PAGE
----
Examining the sample
Evaluating stained cells from oral masses is not difficult. A high-quality microscope is essential. The 40X objective can
be replaced with 50X oil immersion objective for improved cytologic evaluation. First scan the slide under low magnification
to identify areas of increased cellularity. Once an interesting area has been identified, use 50X (oil) and 100X (oil) for
Examination of the cells should yield a diagnosis of an inflammation, neoplasia or a mixed-cell population (both inflammatory
and neoplastic). Good biopsy technique, smear fixation and staining technique are essential, as is proper use of a high-quality
microscope. A negative (e.g., tumor-negative) report is less reliable than a positive report. This is an important concept
to embrace. The result is only as good as where the sample was taken from.
If the reaction is inflammatory, try to further classify it as to type (neutrophilic, eosinophilic, lymphocytic or macrophagic)
and to identify etiologic agents (Photo 3). Neutrophils may appear with degenerative changes affecting the nucleus, occurring
once the neutrophil has left the circulation to fight an infection; the resulting appearance is nuclear swelling. Toxic changes
to the neutrophil affect the cytoplasm and manifest as Döhle bodies, cytoplasmic basophilia and foaminess. These changes occur
during formation of the neutrophil in the marrow and suggest altered development that can be associated with sepsis. If you
see toxic change in neutrophils in inflammatory lesions, expect to also see it on neutrophils in a complete blood count since
it developed in the marrow.
Photo 3: Cytologic examination of a sample of the lesion in Photo 1 reveals a mixed inflammatory reaction.
Unlike inflammation, neoplastic samples generally contain homogeneous populations of a single cell type. Although mixed-cell
populations are sometimes seen, these usually involve a neoplastic area with concurrent inflammation (Photo 4).
Photo 4: A mixed-cell population in a case of feline oral squamous cell carcinoma.
Neoplasia must be differentiated as either benign or malignant. Benign neoplasia is represented by proliferating cells that
often resemble the tissue from which they arose and lack criteria of malignancy (Photos 5A and 5B). The cells are of the same
type and are relatively uniform in appearance. Cells that demonstrate at least three criteria of malignancy help to determine
a cytologic diagnosis of malignancy (Photos 6A and 6B).
Photo 5A: Inflamed enlargement on the attached gingiva in a 4-year-old dog.
Photo 5B: Cytologic examination of a sample reveals reactive fibroplasia.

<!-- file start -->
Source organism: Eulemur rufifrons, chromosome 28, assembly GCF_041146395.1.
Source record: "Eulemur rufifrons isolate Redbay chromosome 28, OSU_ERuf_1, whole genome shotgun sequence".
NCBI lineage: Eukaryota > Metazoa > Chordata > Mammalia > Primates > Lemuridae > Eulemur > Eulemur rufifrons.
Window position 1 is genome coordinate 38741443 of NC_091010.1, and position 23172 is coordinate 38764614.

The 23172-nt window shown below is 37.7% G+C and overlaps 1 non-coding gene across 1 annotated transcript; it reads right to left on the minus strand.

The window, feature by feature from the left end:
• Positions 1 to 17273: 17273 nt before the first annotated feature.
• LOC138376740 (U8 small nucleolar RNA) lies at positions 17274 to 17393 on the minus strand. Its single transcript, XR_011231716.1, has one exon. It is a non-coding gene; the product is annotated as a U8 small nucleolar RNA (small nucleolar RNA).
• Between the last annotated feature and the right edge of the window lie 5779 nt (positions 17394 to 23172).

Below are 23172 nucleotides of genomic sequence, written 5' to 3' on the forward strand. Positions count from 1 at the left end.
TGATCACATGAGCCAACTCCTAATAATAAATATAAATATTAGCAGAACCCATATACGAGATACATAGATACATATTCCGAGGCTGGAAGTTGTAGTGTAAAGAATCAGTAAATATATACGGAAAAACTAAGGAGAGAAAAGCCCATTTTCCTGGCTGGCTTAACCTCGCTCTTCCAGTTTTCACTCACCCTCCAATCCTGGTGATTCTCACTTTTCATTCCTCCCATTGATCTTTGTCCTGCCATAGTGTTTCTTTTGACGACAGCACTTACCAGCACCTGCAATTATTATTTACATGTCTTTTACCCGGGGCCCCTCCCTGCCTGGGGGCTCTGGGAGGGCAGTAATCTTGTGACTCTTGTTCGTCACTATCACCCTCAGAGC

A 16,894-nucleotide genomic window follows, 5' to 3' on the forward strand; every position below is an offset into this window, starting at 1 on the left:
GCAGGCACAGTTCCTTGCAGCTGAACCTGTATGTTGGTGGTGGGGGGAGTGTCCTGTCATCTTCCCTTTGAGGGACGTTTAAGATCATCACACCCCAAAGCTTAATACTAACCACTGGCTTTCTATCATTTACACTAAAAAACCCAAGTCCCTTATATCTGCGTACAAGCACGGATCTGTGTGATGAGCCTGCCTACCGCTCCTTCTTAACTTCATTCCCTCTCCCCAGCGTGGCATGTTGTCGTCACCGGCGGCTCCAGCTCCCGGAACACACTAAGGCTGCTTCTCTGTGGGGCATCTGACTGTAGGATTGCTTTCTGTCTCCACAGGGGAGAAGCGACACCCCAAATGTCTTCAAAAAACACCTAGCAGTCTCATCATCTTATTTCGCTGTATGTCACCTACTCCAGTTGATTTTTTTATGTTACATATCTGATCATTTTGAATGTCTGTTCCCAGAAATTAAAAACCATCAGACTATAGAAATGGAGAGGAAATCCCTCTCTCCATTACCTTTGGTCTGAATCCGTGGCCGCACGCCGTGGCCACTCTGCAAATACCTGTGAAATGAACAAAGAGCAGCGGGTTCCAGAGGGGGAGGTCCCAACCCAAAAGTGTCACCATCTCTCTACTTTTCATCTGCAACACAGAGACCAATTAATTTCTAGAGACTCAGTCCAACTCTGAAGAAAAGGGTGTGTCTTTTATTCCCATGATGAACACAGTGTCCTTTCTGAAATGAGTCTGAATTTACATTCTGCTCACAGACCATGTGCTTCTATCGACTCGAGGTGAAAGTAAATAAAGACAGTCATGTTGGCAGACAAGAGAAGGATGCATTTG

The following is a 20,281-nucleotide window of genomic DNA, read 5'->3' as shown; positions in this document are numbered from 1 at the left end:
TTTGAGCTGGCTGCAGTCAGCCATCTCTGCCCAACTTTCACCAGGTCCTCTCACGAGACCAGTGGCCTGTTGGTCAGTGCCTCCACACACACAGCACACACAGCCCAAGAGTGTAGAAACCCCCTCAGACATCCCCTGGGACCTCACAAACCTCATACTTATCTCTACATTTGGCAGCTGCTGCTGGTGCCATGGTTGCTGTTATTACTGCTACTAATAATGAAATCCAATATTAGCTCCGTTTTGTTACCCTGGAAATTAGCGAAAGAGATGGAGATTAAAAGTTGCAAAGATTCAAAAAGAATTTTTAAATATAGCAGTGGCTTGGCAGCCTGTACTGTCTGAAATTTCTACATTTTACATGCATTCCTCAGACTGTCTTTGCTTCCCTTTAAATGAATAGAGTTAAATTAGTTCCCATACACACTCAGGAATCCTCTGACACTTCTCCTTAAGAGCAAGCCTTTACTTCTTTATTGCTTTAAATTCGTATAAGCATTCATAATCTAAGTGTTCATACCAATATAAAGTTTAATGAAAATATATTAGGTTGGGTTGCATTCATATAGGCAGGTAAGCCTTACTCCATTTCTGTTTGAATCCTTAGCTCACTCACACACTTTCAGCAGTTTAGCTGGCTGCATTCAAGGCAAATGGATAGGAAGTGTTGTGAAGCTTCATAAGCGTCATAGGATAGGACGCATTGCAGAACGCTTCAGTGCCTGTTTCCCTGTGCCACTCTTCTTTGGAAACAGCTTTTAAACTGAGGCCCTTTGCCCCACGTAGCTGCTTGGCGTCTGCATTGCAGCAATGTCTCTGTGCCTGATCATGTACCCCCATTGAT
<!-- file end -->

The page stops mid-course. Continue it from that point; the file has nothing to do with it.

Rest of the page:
Photo 6A: A mobile maxillary first molar in an 11-year-old German Shepherd.
Photo 6B: Cytologic examination of a sample reveals sheets of cohesive cells with malignant criteria (anisokaryosis, pleomorphism,
high nuclear/cytoplasm ratio, coarse nuclear chromatin) indicative of squamous cell carcinoma.
Criteria of malignancy can include any of the following:
- Anisokaryosis—unusual variation in overall nuclear size (Photo 7).
- Pleomorphism—variability in the size and shape of the same cell type (Photo 8).
- High or variable nuclear/cytoplasm ratio—specifically an increased ratio of nucleus to cytoplasm (Photo 9).
- Increased mitotic activity—mitosis is rare in normal tissue, and cells usually divide evenly in two; any increase in the presence
of mitotic figures or cells that are not dividing equally would be considered malignant criteria.
- Coarse chromatin pattern—coarser than normal and may appear ropelike or cordlike.
- Nuclear molding—a deformation of nuclei by other nuclei within the same cell or adjacent cells.
- Multinucleation—multiple nuclei within a cell.
- Nucleoli that vary in size, shape and numbers—anisonucleoliosis, angular nucleoli or multiple nucleoli.
Photo 7: Anisokaryosis.
Photo 8: Pleomorphism.
Photo 9: Increased nuclear/cytoplasm ratio.
Samples that have been classified as malignant should be further evaluated to determine the cell type involved. The basic
tumor categories seen in mammals include epithelial, mesenchymal, round cell and neuroendocrine.
Epithelial cell tumors are carcinomas. The samples tend to be highly cellular and often exfoliate in clumps or sheets. Mesenchymal
cell tumors are sarcomas and are usually less cellular. The cells tend to exfoliate singly or in wispy spindles. Round cell
tumors exfoliate but usually are not in clumps or clusters. Oral round cell tumors include lymphoma, mast cell, plasma cell
and melanoma. Cytology samples should be sent to a board-certified pathologist for confirmation.